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A Science of Decision MakingThe Legacy of Ward Edwards$
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Jie W. Weiss and David J. Weiss

Print publication date: 2008

Print ISBN-13: 9780195322989

Published to Oxford Scholarship Online: January 2009

DOI: 10.1093/acprof:oso/9780195322989.001.0001

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Why Is a Bird in the Hand Worth Two in the Bush?

Why Is a Bird in the Hand Worth Two in the Bush?

Chapter:
(p.476) 35 Why Is a Bird in the Hand Worth Two in the Bush?
Source:
A Science of Decision Making
Author(s):

Jie W Weiss

David J Weiss

Publisher:
Oxford University Press
DOI:10.1093/acprof:oso/9780195322989.003.0036

This chapter presents a prescriptive model for selecting an acceptable option that is currently (but only temporarily) available over more attractive prospects whose availabilities are uncertain. This is called the “bird in the hand” dilemma, and it is compared to other named phenomena in which time affects utility, including status quo bias, temporal discounting, and optimal stopping. The chapter considers both one-sided risky choices, such as buying a house; and two-sided choices, such as finding a mate. The model is adapted from a standard multiattribute utility model, with added parameters that express the time limitation on the adequate option and the probabilities of better options becoming available. According to the model, as time passes and better offers do not eventuate, the current offer becomes increasingly more attractive.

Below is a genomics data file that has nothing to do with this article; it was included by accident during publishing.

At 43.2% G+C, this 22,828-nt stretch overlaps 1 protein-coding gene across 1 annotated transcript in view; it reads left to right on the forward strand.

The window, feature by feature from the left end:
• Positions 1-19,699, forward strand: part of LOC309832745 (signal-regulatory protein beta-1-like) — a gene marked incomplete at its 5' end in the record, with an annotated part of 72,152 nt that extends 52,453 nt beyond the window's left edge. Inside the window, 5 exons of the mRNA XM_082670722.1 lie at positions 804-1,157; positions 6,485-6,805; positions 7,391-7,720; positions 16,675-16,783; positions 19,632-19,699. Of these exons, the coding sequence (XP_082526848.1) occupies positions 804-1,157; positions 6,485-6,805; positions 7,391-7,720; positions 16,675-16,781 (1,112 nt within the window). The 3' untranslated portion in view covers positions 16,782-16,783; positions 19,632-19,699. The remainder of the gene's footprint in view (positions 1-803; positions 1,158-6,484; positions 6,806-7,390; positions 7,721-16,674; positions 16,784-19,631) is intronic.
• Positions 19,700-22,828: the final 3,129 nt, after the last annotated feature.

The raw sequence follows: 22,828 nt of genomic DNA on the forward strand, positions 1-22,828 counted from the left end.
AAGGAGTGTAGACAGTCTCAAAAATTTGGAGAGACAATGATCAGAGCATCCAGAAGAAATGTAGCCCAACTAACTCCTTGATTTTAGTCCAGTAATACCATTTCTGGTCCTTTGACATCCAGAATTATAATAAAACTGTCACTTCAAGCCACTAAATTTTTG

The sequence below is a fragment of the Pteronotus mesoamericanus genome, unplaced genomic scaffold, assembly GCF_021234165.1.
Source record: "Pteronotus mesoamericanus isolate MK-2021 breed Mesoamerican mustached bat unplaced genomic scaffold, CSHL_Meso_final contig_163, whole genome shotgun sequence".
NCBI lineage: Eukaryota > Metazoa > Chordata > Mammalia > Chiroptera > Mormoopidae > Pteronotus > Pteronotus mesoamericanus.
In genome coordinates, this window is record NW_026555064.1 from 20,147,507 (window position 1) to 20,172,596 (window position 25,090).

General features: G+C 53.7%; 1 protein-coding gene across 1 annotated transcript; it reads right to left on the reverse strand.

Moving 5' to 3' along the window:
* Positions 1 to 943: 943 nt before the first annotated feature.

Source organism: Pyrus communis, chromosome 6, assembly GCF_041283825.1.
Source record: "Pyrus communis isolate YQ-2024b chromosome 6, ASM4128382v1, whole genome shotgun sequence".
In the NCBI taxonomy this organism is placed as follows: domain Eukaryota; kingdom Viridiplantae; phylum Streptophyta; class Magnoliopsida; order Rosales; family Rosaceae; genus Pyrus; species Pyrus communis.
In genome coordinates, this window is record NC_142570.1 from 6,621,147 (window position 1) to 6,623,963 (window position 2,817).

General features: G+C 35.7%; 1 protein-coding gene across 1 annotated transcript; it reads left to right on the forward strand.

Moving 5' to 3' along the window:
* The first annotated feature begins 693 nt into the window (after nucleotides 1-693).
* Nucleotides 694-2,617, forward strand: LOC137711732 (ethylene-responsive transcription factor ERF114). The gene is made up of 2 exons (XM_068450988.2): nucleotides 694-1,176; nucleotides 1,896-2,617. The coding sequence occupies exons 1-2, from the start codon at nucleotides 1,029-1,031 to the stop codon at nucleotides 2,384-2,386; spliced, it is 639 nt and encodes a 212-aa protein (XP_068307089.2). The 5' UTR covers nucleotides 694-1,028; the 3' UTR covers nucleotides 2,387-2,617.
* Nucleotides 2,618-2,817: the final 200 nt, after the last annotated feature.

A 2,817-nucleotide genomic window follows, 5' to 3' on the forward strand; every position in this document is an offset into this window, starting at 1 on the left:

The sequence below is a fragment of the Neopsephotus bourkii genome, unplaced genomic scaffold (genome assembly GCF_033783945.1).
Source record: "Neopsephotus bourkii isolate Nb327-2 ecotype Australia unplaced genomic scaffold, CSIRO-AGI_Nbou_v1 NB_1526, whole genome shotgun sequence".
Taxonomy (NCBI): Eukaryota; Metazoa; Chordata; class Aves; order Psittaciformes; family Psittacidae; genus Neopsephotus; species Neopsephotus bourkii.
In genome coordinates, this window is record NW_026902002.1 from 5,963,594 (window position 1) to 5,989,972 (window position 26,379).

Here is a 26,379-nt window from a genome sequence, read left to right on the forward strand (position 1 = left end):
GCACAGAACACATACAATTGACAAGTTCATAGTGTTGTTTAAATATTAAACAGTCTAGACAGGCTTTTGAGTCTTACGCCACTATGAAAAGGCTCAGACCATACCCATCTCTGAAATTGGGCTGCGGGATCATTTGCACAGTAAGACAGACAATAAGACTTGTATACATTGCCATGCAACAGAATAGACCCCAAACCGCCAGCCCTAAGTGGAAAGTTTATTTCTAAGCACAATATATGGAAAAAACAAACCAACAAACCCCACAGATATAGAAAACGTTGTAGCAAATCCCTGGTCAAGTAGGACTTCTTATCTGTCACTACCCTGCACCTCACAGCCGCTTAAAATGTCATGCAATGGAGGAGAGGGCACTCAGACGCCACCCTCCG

Keywords:   decision making, choice, bird in the hand, options

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